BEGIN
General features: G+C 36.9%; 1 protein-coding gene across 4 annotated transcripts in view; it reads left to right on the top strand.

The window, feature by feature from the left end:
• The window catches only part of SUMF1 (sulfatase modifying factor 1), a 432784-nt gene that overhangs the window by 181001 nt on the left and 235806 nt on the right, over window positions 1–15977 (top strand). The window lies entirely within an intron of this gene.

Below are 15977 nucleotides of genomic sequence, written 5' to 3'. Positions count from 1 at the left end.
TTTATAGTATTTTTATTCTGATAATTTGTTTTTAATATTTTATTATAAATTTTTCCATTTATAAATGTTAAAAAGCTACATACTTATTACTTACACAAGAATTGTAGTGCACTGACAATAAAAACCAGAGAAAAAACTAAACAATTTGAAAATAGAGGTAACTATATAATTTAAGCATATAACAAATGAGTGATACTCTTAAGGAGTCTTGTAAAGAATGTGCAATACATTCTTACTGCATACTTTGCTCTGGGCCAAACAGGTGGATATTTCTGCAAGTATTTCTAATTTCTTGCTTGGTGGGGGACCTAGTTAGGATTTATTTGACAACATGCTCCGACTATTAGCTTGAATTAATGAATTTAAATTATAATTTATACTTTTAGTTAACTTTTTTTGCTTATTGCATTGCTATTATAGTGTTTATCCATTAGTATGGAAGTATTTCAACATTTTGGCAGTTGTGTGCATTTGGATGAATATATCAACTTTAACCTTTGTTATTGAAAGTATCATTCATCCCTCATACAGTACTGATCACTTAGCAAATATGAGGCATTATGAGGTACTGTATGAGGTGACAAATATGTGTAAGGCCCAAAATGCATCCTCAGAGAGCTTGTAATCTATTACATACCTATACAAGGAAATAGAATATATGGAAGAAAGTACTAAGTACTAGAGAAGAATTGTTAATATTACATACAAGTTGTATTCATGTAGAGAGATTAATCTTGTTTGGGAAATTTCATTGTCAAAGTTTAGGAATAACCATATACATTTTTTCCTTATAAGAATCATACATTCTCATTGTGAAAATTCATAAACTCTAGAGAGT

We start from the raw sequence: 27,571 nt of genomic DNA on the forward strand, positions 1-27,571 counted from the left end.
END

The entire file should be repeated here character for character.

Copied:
General features: G+C 36.9%; 1 protein-coding gene across 4 annotated transcripts in view; it reads left to right on the top strand.

The window, feature by feature from the left end:
• The window catches only part of SUMF1 (sulfatase modifying factor 1), a 432784-nt gene that overhangs the window by 181001 nt on the left and 235806 nt on the right, over window positions 1–15977 (top strand). The window lies entirely within an intron of this gene.

Below are 15977 nucleotides of genomic sequence, written 5' to 3'. Positions count from 1 at the left end.
TTTATAGTATTTTTATTCTGATAATTTGTTTTTAATATTTTATTATAAATTTTTCCATTTATAAATGTTAAAAAGCTACATACTTATTACTTACACAAGAATTGTAGTGCACTGACAATAAAAACCAGAGAAAAAACTAAACAATTTGAAAATAGAGGTAACTATATAATTTAAGCATATAACAAATGAGTGATACTCTTAAGGAGTCTTGTAAAGAATGTGCAATACATTCTTACTGCATACTTTGCTCTGGGCCAAACAGGTGGATATTTCTGCAAGTATTTCTAATTTCTTGCTTGGTGGGGGACCTAGTTAGGATTTATTTGACAACATGCTCCGACTATTAGCTTGAATTAATGAATTTAAATTATAATTTATACTTTTAGTTAACTTTTTTTGCTTATTGCATTGCTATTATAGTGTTTATCCATTAGTATGGAAGTATTTCAACATTTTGGCAGTTGTGTGCATTTGGATGAATATATCAACTTTAACCTTTGTTATTGAAAGTATCATTCATCCCTCATACAGTACTGATCACTTAGCAAATATGAGGCATTATGAGGTACTGTATGAGGTGACAAATATGTGTAAGGCCCAAAATGCATCCTCAGAGAGCTTGTAATCTATTACATACCTATACAAGGAAATAGAATATATGGAAGAAAGTACTAAGTACTAGAGAAGAATTGTTAATATTACATACAAGTTGTATTCATGTAGAGAGATTAATCTTGTTTGGGAAATTTCATTGTCAAAGTTTAGGAATAACCATATACATTTTTTCCTTATAAGAATCATACATTCTCATTGTGAAAATTCATAAACTCTAGAGAGT

We start from the raw sequence: 27,571 nt of genomic DNA on the forward strand, positions 1-27,571 counted from the left end.